My Experience with Buttkickers

I am an audio engineer, a bass player, and a skeptic. When I first saw Guitammer’s Buttkicker system, I’m afraid it was the skeptic that spoke up sarcastically: “Oh boy. Another gimmick! Yet another electronic toy to pay for!” But it was a cool idea and I went over to look at it.

I sat down on the drum throne (why is it that drummers need a “throne” and everybody else gets “chair”?) and it was immediately evident why they’d named the product the “Buttkicker.” They were playing some tracks through the system, and I was feeling it in my hindquarters. Mostly, I was feeling the low frequencies: the bass guitar and the kick drum, as a drum throne and the flesh sitting upon it are not very efficient high frequency transducers. But being a bass player, those were the frequencies I was interested in anyway: as a bass player, there’s no such thing as too much kick drum. If the band is going to be tight, then it starts with the bass and the kick drum being tight. Since I am a “sound tech who plays bass” rather than a “gifted musician”, staying tight with the kick drum sometimes has been a little bit of a challenge for me.

A friend of mine was showing off the Buttkicker system, and he knew that I played bass, so he drew me to the bass player’s position on the stage and had me stand on a funny little platform. It vibrated my feet, but they vibrated in time with the kick drum and the bass guitar: same principle, but we bass players take it standing up! (Since then, I’ve played bass sitting a wooden stool on the bass player’s platform and benefited from the same Buttkicker effect.)

“Now listen to this!” my friend said, and he pulled me off of the platform, clamped some good headphones on me and pressed play on a multitrack recorder. It was through an Aviom personal monitor rig, so I could adjust the various instruments individually in my ears; I’ve always been a fan of personal monitors. I was listening to a worship song that I knew, one I’d played with my church’s band many times, and it sounded pretty good. I listened for a while, adjusted the bass and the kick drum so I could hear them better, then we talked about it.

Then he got this funny grin on his face, and pushed me back on the platform, said, “Now listen again!” and pressed play. I put the headphones and listened, and immediately tore the headphones off and accused him of playing a different track. “Nope. Same track.” I put the headphones back on: the bass guitar and the drum were clearly out of sync; the difference was night-and-day! I stepped off the platform: it was hard to hear the problem. I stepped back on, it was obvious: the bass player was a little bit off from the rest of the band, and without being able to “feel” the low frequencies, I could hardly tell.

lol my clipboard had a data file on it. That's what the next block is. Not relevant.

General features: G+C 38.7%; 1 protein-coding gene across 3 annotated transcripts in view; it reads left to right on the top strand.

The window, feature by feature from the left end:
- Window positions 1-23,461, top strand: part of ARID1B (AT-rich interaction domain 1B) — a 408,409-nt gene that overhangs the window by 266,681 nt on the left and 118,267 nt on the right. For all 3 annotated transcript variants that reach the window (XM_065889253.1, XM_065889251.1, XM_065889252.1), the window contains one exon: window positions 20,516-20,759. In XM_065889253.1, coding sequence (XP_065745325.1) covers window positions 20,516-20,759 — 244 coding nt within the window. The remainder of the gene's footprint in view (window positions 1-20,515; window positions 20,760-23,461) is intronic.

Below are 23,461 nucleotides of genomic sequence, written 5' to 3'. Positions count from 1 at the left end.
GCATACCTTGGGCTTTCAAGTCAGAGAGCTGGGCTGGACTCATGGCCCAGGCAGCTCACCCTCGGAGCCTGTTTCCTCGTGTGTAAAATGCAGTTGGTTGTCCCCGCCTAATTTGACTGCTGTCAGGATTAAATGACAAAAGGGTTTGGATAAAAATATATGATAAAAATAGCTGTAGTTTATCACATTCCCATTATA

As an audio engineer, I can’t tell you how many times I’ve asked the bass player to turn his amp down, and been met with “But I need to feel the bass!” And I have to admit, when I’ve been the bass player, the audio engineer has sometimes asked me to turn my amp down, and I’ve wanted to say the same to him. Low frequencies – the kind of lows that are made by a kick drum and a bass guitar – are large waves: an low E on the bass is 27’ long; the low B on a 5-string bass is 36’ long. A bass drum’s fundamental note can be 40’ long. These frequencies are indeed difficult to hear up close, and so the bass guitarist turns up his amplifier and the drummer plays extra loud so that they can feel the low frequencies and stay in synch with each other, and with the rest of the band.

By the time I stepped off of that funny little Buttkicker platform, I was completely convinced: a Buttkicker will be a wonderful tool for bass players and for drummers. It will allow them to play tightly in synch, creating a “groove” that the rest of the worship band can ride on. It will allow them to play with less volume, so the rest of the band doesn’t need their monitors cranked up so loud. It makes all the difference in the world for the bass player and drummer when the band moves to in-ear monitors: there isn’t a headphone in the world that can replace a bass guitar cabinet, or reproduce the kick in the chest from standing or sitting near the bass drum.

After listening to the tracks with the bass and drums slightly off, my friend played another track. This time, the bass and drums were tight, completely spot on. Standing on the Buttkicker made it obvious what the difference was, but even when I was not on the platform, the difference was significant: the whole band, the whole mix sounded “tighter” when the bass and drums finally got together. Non-musicians that I quizzed agreed that it sounded better, but they couldn’t tell why.

Certainly, adding Buttkickers to a monitor rig will allow the bass player to turn his amp down (or remove it from the stage) and the drummer to play lighter. And as strange as this sounds, I have come to expect that if the bass player and drummer get Buttkickers, then the whole band will sound better.

David McLain | Technical Sales | CCI SOLUTIONS
Be seen. Be heard.
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